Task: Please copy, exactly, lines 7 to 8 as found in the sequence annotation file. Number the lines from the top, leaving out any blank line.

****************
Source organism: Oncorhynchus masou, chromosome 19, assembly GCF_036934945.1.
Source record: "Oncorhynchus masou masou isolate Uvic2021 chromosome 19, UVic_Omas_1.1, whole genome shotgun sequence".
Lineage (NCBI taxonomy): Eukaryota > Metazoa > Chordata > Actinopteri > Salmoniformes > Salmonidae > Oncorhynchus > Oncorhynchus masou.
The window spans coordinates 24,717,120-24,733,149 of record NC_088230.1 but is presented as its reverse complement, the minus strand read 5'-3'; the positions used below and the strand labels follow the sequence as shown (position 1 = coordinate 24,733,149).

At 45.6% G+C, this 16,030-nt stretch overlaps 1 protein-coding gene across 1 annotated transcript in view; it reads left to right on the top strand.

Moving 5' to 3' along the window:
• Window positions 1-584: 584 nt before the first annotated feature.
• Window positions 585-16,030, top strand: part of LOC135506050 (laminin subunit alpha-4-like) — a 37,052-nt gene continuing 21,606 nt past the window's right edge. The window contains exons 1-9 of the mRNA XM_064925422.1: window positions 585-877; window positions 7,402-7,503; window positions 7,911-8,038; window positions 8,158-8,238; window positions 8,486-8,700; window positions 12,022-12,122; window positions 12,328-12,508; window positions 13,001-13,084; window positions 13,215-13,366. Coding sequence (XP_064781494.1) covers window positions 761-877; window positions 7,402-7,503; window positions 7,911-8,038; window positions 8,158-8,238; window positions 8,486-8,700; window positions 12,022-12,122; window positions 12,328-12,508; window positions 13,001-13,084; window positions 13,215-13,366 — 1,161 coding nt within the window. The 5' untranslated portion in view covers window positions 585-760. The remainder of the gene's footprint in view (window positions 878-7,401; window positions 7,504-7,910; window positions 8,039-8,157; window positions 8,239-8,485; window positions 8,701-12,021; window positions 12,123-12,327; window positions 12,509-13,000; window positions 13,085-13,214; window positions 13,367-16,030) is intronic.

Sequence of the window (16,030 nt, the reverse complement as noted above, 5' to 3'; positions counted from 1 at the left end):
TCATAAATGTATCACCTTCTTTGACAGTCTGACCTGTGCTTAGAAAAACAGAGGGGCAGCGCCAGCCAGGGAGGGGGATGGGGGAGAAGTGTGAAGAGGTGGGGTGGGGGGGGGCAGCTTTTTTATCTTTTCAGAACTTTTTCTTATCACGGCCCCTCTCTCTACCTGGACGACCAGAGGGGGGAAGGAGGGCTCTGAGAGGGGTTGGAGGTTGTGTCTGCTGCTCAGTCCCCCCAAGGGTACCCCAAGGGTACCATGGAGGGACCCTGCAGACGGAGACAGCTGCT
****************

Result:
• Window positions 1-584: 584 nt before the first annotated feature.
• Window positions 585-16,030, top strand: part of LOC135506050 (laminin subunit alpha-4-like) — a 37,052-nt gene continuing 21,606 nt past the window's right edge. The window contains exons 1-9 of the mRNA XM_064925422.1: window positions 585-877; window positions 7,402-7,503; window positions 7,911-8,038; window positions 8,158-8,238; window positions 8,486-8,700; window positions 12,022-12,122; window positions 12,328-12,508; window positions 13,001-13,084; window positions 13,215-13,366. Coding sequence (XP_064781494.1) covers window positions 761-877; window positions 7,402-7,503; window positions 7,911-8,038; window positions 8,158-8,238; window positions 8,486-8,700; window positions 12,022-12,122; window positions 12,328-12,508; window positions 13,001-13,084; window positions 13,215-13,366 — 1,161 coding nt within the window. The 5' untranslated portion in view covers window positions 585-760. The remainder of the gene's footprint in view (window positions 878-7,401; window positions 7,504-7,910; window positions 8,039-8,157; window positions 8,239-8,485; window positions 8,701-12,021; window positions 12,123-12,327; window positions 12,509-13,000; window positions 13,085-13,214; window positions 13,367-16,030) is intronic.